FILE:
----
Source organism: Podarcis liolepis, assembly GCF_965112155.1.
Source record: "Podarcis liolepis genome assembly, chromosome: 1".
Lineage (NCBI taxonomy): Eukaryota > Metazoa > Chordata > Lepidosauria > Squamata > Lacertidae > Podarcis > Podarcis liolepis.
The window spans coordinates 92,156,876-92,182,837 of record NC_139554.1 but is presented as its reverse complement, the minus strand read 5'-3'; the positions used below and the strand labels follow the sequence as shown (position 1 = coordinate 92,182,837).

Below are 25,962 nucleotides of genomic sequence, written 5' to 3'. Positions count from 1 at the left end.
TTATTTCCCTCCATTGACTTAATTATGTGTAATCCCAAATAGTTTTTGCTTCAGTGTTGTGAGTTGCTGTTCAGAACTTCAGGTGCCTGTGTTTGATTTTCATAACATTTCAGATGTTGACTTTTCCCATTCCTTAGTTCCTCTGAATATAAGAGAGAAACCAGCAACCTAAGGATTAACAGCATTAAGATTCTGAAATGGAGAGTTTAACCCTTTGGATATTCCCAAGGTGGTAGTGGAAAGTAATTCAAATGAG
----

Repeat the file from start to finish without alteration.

Source organism: Podarcis liolepis, assembly GCF_965112155.1.
Source record: "Podarcis liolepis genome assembly, chromosome: 1".
Lineage (NCBI taxonomy): Eukaryota > Metazoa > Chordata > Lepidosauria > Squamata > Lacertidae > Podarcis > Podarcis liolepis.
The window spans coordinates 92,156,876-92,182,837 of record NC_139554.1 but is presented as its reverse complement, the minus strand read 5'-3'; the positions used below and the strand labels follow the sequence as shown (position 1 = coordinate 92,182,837).

Below are 25,962 nucleotides of genomic sequence, written 5' to 3'. Positions count from 1 at the left end.
TTATTTCCCTCCATTGACTTAATTATGTGTAATCCCAAATAGTTTTTGCTTCAGTGTTGTGAGTTGCTGTTCAGAACTTCAGGTGCCTGTGTTTGATTTTCATAACATTTCAGATGTTGACTTTTCCCATTCCTTAGTTCCTCTGAATATAAGAGAGAAACCAGCAACCTAAGGATTAACAGCATTAAGATTCTGAAATGGAGAGTTTAACCCTTTGGATATTCCCAAGGTGGTAGTGGAAAGTAATTCAAATGAG